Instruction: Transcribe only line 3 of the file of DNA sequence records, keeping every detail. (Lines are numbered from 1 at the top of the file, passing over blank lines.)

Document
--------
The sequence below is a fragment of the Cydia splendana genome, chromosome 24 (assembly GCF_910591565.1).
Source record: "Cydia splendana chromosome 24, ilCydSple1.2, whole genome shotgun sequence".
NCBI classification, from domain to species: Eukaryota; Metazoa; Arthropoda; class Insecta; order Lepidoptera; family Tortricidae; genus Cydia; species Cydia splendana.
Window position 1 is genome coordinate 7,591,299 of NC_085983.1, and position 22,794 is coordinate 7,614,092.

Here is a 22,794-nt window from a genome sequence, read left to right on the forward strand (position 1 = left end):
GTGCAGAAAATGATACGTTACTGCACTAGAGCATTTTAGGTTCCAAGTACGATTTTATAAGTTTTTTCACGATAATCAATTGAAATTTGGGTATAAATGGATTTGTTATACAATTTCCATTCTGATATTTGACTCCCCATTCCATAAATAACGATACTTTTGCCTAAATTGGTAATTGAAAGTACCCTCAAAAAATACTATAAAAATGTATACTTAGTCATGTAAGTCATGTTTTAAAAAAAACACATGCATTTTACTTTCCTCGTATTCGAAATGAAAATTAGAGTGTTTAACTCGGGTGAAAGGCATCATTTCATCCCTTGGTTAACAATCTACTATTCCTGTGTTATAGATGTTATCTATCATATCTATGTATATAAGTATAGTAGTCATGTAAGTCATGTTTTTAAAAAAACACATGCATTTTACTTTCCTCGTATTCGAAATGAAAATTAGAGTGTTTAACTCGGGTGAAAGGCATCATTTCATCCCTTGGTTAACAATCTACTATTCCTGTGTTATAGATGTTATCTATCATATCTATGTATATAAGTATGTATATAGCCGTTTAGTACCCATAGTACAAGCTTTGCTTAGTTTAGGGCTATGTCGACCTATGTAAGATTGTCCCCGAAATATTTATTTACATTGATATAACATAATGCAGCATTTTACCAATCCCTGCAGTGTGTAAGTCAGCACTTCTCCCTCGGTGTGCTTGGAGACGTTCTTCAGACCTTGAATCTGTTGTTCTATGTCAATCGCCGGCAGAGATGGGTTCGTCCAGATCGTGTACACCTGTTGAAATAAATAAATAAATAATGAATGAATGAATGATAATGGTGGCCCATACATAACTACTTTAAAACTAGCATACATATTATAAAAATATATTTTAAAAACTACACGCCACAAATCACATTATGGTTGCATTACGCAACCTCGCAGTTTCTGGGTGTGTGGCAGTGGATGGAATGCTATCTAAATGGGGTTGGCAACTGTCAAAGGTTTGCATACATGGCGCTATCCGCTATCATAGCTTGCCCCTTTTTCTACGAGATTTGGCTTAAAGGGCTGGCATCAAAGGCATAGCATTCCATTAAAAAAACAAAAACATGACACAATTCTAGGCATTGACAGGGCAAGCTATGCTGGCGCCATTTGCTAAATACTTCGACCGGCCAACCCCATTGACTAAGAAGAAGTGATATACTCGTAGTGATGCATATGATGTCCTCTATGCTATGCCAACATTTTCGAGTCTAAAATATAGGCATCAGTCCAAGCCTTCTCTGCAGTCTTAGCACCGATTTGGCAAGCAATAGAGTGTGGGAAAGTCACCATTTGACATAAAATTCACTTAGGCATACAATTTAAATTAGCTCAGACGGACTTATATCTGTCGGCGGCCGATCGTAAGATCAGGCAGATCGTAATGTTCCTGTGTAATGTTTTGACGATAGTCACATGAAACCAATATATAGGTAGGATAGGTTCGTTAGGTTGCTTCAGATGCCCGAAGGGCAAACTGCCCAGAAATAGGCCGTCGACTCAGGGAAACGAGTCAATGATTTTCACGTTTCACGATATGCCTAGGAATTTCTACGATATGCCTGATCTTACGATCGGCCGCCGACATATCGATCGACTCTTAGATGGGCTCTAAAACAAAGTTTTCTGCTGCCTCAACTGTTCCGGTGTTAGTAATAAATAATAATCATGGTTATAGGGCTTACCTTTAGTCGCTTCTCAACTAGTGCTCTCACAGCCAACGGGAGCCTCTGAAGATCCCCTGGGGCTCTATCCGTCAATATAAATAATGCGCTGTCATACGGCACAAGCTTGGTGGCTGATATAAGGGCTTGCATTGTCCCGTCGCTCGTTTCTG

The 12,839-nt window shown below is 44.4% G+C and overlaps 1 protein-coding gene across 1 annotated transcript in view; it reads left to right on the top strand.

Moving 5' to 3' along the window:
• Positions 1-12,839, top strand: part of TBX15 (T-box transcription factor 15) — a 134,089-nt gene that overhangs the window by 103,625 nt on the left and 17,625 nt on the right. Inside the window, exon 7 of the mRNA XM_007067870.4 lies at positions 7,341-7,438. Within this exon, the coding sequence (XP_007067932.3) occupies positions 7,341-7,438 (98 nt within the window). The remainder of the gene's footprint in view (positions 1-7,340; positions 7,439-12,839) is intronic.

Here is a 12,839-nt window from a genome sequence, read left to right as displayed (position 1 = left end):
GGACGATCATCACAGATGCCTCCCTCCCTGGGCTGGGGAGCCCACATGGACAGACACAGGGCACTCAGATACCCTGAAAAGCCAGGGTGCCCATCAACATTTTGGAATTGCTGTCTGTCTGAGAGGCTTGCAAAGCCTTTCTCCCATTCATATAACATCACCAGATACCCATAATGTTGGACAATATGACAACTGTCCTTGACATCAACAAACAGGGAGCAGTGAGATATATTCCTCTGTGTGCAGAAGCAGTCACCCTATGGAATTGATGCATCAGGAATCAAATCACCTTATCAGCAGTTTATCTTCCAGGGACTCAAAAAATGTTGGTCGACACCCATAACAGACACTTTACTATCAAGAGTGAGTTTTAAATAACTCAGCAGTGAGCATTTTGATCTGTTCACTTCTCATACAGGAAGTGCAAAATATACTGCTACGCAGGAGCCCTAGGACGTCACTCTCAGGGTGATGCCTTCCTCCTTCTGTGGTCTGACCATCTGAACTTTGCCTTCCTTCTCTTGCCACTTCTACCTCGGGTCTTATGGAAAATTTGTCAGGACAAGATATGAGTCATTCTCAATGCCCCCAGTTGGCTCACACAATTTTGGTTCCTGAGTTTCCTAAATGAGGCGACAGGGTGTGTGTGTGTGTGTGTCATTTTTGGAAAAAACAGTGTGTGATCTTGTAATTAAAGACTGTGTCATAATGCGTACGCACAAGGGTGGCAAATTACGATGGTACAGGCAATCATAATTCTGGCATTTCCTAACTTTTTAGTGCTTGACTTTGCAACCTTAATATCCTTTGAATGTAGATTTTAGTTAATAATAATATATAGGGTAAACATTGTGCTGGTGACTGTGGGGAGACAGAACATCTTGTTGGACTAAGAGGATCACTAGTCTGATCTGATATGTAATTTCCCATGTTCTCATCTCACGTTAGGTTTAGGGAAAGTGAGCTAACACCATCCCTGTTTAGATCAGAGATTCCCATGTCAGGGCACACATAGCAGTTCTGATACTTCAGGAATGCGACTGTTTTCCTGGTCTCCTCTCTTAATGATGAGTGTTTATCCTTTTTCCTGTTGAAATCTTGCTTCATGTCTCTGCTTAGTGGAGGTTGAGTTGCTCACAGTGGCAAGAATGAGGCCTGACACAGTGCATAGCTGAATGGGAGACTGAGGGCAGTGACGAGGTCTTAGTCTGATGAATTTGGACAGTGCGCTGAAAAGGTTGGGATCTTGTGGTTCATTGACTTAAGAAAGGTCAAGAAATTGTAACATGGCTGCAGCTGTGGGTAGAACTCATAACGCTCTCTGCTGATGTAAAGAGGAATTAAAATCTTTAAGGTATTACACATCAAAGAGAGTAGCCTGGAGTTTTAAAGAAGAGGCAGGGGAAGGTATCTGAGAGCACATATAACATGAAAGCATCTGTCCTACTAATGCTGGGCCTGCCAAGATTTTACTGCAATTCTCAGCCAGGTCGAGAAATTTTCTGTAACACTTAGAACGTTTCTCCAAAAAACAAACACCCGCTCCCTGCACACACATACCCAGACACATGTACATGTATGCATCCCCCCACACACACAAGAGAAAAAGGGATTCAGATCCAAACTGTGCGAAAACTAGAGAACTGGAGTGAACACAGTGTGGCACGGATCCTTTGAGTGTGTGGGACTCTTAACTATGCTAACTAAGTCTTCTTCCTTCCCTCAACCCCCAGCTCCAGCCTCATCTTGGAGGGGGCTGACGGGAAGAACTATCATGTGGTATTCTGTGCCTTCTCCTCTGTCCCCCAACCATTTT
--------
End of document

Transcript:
NCBI classification, from domain to species: Eukaryota; Metazoa; Arthropoda; class Insecta; order Lepidoptera; family Tortricidae; genus Cydia; species Cydia splendana.